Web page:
Temporary employment agencies are one of the few bright spots in the job market these days and experts keep an eye on the industry because it often signals the beginning of an economic recovery. But for workers, the low-paying jobs can be a mixed blessing.
You could say that for John Greenwaldt, the path out of the recession is coated with polyurethane. Greenwaldt is a temporary worker at a print and circuit board factory run by Nortech Systems Incorporated, an electronics manufacturer.
Last May, Greenwaldt got laid off from a high-skill machining job. That put his family in a financial bind: he and his wife have six kids.
Then a few months ago, Greenwaldt learned that Nortech was hiring 20-30 temp workers at a plant in Merrifield, near Brainerd. Greenwaldt was happy to land a spot.
Greenwaldt said the job market before landing the job was pretty bleak.
"Not much out there. Nobody's hiring," Greenwaldt said.
In fact, the pink slips are still flying. In October, the nation's employers slashed payrolls by 190,000 workers.
But temp hiring, on the other hand, recently surged to its highest point in two years. In October, temp worker payrolls swelled by 34,000 nationally -- the third straight month of growth.
Economists view temp hiring as a vote of confidence about the future by employers and a way to hedge their bets as well.
"We're a little skittish based on what's happened in the economy in the past nine months about creating permanent jobs and only have to turn around and lay the people off again," said Mike Degen, chief executive of Nortech, the company where John Greenwaldt found work.
Nortech runs 5 plants in Minnesota and is headquartered in Wayzata. Like many executives, Degen had to slash his workforce earlier this year -- by 40 percent.
But new orders from customers are starting to pile up, so Degen needs more hands to solder and coat circuit boards to fill orders. For now, hiring temps is a low-risk way to meet growing demand.
"Eventually if the production requirements continue, we'll convert those temporary jobs to full-time employment," said Degen.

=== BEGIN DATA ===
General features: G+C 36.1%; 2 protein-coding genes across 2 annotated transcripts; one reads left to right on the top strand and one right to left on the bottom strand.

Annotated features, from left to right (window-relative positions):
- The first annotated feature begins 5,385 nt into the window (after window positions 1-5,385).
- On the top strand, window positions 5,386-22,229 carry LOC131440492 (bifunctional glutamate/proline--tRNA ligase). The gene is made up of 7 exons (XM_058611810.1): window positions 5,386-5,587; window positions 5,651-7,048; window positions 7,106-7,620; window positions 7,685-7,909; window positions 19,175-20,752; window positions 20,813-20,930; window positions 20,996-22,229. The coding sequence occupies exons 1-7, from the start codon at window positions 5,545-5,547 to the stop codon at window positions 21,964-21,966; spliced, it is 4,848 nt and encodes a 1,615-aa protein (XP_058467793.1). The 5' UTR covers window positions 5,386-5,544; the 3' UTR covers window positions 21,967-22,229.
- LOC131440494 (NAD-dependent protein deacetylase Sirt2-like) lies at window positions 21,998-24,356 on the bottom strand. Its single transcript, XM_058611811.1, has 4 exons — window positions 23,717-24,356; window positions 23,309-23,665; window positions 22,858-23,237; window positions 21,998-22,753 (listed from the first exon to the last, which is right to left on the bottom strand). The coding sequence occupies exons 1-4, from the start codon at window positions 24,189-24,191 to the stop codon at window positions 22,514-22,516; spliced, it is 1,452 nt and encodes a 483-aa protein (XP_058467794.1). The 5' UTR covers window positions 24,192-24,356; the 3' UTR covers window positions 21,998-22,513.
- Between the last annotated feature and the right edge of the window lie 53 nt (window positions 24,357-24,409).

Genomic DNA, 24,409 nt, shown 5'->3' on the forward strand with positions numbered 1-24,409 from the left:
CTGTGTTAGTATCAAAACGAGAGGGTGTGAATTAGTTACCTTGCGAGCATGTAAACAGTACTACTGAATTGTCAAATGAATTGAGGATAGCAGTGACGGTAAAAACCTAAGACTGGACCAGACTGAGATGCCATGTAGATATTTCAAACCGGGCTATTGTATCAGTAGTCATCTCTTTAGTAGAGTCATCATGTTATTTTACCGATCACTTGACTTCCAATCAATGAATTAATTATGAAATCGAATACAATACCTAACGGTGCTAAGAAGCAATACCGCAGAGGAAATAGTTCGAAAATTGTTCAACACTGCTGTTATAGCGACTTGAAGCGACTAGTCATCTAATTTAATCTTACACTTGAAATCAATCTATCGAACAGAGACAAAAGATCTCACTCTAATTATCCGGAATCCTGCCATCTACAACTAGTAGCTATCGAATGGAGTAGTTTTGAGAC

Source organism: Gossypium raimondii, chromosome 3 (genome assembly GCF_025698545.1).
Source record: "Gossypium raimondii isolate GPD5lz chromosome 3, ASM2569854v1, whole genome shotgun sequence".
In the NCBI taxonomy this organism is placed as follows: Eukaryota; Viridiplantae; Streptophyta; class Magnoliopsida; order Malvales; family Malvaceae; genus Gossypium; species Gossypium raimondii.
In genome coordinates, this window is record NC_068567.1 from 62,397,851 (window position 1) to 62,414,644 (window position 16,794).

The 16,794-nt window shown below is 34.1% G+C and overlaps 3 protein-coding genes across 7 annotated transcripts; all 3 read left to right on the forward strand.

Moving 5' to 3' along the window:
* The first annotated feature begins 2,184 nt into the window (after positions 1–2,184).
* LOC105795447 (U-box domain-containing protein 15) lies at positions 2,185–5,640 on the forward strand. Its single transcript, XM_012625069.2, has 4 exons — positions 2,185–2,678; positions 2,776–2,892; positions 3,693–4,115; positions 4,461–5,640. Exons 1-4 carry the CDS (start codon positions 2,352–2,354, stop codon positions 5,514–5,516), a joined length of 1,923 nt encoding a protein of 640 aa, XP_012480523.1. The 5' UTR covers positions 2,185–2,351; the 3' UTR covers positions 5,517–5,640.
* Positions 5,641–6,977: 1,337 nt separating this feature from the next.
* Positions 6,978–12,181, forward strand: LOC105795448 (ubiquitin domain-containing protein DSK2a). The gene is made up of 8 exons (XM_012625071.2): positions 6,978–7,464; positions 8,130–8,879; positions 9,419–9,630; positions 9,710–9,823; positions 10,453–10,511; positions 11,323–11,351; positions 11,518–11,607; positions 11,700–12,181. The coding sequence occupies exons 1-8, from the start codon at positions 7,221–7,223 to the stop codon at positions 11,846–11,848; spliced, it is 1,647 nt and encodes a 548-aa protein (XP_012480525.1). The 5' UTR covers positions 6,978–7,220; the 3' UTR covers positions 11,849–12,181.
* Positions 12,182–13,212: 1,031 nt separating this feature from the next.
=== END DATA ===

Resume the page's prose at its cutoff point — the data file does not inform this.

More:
And, Degan said, they'll convert them to a higher pay scale, too.
But Heidi Shierholz, an economist with the Economic Policy Institute, said that's not always a temp worker's trajectory.
"Temp jobs in general tend to be lower quality jobs," Shierholz said. "They tend to have lower wages, lower benefits, and by the very nature of the work, there's very little chance to advance."
In Minnesota, temp wages in 2008 came in about 46 percent less than the state's average annual wage.
Still, job seekers should not shun work, even if it's only pulling in, say, $8 an hour. That's the view of Georgetown University economist Anthony Carnevale, who once headed the National Commission on Employment Policy.
"It's better to be working for $8 than staying at home," Carnevale said. "That's what the data said. Because in the end, if you look six, seven years later, the people who went to work at $8 [per] hour had much more chance of recovery."
Sue Hilgart, team leader at a workforce center in Brainerd, agrees. But she said some job seekers need persuading to take temp work. They may earn just as much from unemployment benefits.
"That's a real concern that we have that people are choosing to stay on unemployment and continue to receive extensions rather than taking employment that's available," Hilgart said.
John Greenwaldt didn't struggle with the decision about whether to take a temp job at Nortech, even though his contract could run out and he's only making $8.50 per hour -- about 40 percent less than his last full-time job. Still, he's happy for the work -- and feeling optimistic.
Greenwaldt said he's not sure if temp hiring augurs a broad economic recovery, but it may well mean his own job recovery is getting started.